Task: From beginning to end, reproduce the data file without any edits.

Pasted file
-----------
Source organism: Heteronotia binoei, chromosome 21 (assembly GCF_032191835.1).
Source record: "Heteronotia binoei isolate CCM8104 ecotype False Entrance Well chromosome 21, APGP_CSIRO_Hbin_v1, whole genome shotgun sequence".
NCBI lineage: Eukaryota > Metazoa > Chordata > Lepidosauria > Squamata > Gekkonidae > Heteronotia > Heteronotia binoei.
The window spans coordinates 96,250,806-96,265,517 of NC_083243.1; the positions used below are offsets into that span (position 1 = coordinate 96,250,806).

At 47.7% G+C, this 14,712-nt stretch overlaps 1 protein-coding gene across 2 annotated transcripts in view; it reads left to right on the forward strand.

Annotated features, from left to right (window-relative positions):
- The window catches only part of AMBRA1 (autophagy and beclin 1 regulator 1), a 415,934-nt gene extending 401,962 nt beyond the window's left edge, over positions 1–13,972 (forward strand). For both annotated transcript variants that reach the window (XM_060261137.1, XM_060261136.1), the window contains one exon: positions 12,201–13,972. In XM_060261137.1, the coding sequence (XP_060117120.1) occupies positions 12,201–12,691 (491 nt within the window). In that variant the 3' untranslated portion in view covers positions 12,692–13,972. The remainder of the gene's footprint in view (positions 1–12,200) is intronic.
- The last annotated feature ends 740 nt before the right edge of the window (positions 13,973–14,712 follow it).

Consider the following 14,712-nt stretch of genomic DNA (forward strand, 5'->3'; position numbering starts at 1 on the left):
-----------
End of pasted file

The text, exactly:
Source organism: Heteronotia binoei, chromosome 21 (assembly GCF_032191835.1).
Source record: "Heteronotia binoei isolate CCM8104 ecotype False Entrance Well chromosome 21, APGP_CSIRO_Hbin_v1, whole genome shotgun sequence".
NCBI lineage: Eukaryota > Metazoa > Chordata > Lepidosauria > Squamata > Gekkonidae > Heteronotia > Heteronotia binoei.
The window spans coordinates 96,250,806-96,265,517 of NC_083243.1; the positions used below are offsets into that span (position 1 = coordinate 96,250,806).

At 47.7% G+C, this 14,712-nt stretch overlaps 1 protein-coding gene across 2 annotated transcripts in view; it reads left to right on the forward strand.

Annotated features, from left to right (window-relative positions):
- The window catches only part of AMBRA1 (autophagy and beclin 1 regulator 1), a 415,934-nt gene extending 401,962 nt beyond the window's left edge, over positions 1–13,972 (forward strand). For both annotated transcript variants that reach the window (XM_060261137.1, XM_060261136.1), the window contains one exon: positions 12,201–13,972. In XM_060261137.1, the coding sequence (XP_060117120.1) occupies positions 12,201–12,691 (491 nt within the window). In that variant the 3' untranslated portion in view covers positions 12,692–13,972. The remainder of the gene's footprint in view (positions 1–12,200) is intronic.
- The last annotated feature ends 740 nt before the right edge of the window (positions 13,973–14,712 follow it).

Consider the following 14,712-nt stretch of genomic DNA (forward strand, 5'->3'; position numbering starts at 1 on the left):